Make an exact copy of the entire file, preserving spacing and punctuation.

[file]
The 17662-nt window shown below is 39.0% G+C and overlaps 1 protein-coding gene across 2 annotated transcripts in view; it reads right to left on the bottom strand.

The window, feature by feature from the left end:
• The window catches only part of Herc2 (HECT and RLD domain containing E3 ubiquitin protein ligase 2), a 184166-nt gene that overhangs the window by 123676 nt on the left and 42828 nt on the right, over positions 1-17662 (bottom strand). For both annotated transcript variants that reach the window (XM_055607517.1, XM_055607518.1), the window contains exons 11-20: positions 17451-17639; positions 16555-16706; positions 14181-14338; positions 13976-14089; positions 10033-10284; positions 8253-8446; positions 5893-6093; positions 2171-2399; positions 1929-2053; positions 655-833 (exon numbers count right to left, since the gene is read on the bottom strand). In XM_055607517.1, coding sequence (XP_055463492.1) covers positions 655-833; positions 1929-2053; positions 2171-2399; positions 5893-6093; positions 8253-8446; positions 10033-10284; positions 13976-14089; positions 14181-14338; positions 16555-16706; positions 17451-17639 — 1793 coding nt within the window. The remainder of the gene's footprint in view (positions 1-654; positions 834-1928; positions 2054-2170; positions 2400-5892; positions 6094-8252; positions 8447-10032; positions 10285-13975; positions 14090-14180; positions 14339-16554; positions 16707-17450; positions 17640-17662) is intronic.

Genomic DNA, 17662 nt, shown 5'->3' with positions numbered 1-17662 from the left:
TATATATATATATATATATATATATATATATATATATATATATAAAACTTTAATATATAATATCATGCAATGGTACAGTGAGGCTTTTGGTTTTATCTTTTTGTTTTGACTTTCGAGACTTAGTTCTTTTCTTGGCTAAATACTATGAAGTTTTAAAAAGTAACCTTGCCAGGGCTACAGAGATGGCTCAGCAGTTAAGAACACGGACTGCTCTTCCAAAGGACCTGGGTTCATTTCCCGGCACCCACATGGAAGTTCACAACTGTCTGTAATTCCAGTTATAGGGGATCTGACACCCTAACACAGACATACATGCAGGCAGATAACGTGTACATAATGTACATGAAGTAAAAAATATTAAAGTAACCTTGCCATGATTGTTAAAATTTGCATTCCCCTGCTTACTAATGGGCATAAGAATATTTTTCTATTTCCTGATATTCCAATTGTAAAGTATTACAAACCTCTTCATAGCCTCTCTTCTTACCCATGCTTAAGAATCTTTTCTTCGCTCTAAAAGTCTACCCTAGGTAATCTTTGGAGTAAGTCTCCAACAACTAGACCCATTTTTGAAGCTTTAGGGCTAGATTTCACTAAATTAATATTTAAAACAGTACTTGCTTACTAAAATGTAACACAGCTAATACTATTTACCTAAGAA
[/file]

The 17662-nt window shown below is 39.0% G+C and overlaps 1 protein-coding gene across 2 annotated transcripts in view; it reads right to left on the bottom strand.

The window, feature by feature from the left end:
• The window catches only part of Herc2 (HECT and RLD domain containing E3 ubiquitin protein ligase 2), a 184166-nt gene that overhangs the window by 123676 nt on the left and 42828 nt on the right, over positions 1-17662 (bottom strand). For both annotated transcript variants that reach the window (XM_055607517.1, XM_055607518.1), the window contains exons 11-20: positions 17451-17639; positions 16555-16706; positions 14181-14338; positions 13976-14089; positions 10033-10284; positions 8253-8446; positions 5893-6093; positions 2171-2399; positions 1929-2053; positions 655-833 (exon numbers count right to left, since the gene is read on the bottom strand). In XM_055607517.1, coding sequence (XP_055463492.1) covers positions 655-833; positions 1929-2053; positions 2171-2399; positions 5893-6093; positions 8253-8446; positions 10033-10284; positions 13976-14089; positions 14181-14338; positions 16555-16706; positions 17451-17639 — 1793 coding nt within the window. The remainder of the gene's footprint in view (positions 1-654; positions 834-1928; positions 2054-2170; positions 2400-5892; positions 6094-8252; positions 8447-10032; positions 10285-13975; positions 14090-14180; positions 14339-16554; positions 16707-17450; positions 17640-17662) is intronic.

Genomic DNA, 17662 nt, shown 5'->3' with positions numbered 1-17662 from the left:
TATATATATATATATATATATATATATATATATATATATATATAAAACTTTAATATATAATATCATGCAATGGTACAGTGAGGCTTTTGGTTTTATCTTTTTGTTTTGACTTTCGAGACTTAGTTCTTTTCTTGGCTAAATACTATGAAGTTTTAAAAAGTAACCTTGCCAGGGCTACAGAGATGGCTCAGCAGTTAAGAACACGGACTGCTCTTCCAAAGGACCTGGGTTCATTTCCCGGCACCCACATGGAAGTTCACAACTGTCTGTAATTCCAGTTATAGGGGATCTGACACCCTAACACAGACATACATGCAGGCAGATAACGTGTACATAATGTACATGAAGTAAAAAATATTAAAGTAACCTTGCCATGATTGTTAAAATTTGCATTCCCCTGCTTACTAATGGGCATAAGAATATTTTTCTATTTCCTGATATTCCAATTGTAAAGTATTACAAACCTCTTCATAGCCTCTCTTCTTACCCATGCTTAAGAATCTTTTCTTCGCTCTAAAAGTCTACCCTAGGTAATCTTTGGAGTAAGTCTCCAACAACTAGACCCATTTTTGAAGCTTTAGGGCTAGATTTCACTAAATTAATATTTAAAACAGTACTTGCTTACTAAAATGTAACACAGCTAATACTATTTACCTAAGAA